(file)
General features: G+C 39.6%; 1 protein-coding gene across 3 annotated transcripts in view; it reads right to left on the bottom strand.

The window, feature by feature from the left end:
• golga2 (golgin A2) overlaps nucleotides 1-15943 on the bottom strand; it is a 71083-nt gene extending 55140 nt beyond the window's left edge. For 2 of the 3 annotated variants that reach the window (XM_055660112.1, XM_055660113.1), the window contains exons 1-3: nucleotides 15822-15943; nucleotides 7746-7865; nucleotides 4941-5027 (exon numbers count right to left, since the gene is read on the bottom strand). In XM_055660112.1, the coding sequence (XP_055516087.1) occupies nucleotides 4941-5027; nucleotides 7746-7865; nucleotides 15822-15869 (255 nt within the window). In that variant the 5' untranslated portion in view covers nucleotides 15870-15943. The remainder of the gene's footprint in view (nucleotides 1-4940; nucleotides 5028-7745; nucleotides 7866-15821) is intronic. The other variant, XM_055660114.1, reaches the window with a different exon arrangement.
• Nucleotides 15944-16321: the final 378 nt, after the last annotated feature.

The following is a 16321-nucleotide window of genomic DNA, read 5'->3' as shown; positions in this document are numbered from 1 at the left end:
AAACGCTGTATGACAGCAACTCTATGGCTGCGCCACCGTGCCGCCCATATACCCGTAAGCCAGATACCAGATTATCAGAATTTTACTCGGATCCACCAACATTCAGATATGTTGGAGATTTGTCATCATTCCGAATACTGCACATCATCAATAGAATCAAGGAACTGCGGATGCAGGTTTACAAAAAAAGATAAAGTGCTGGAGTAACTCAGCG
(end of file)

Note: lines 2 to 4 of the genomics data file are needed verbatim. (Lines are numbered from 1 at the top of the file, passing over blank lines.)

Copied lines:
The window, feature by feature from the left end:
• golga2 (golgin A2) overlaps nucleotides 1-15943 on the bottom strand; it is a 71083-nt gene extending 55140 nt beyond the window's left edge. For 2 of the 3 annotated variants that reach the window (XM_055660112.1, XM_055660113.1), the window contains exons 1-3: nucleotides 15822-15943; nucleotides 7746-7865; nucleotides 4941-5027 (exon numbers count right to left, since the gene is read on the bottom strand). In XM_055660112.1, the coding sequence (XP_055516087.1) occupies nucleotides 4941-5027; nucleotides 7746-7865; nucleotides 15822-15869 (255 nt within the window). In that variant the 5' untranslated portion in view covers nucleotides 15870-15943. The remainder of the gene's footprint in view (nucleotides 1-4940; nucleotides 5028-7745; nucleotides 7866-15821) is intronic. The other variant, XM_055660114.1, reaches the window with a different exon arrangement.
• Nucleotides 15944-16321: the final 378 nt, after the last annotated feature.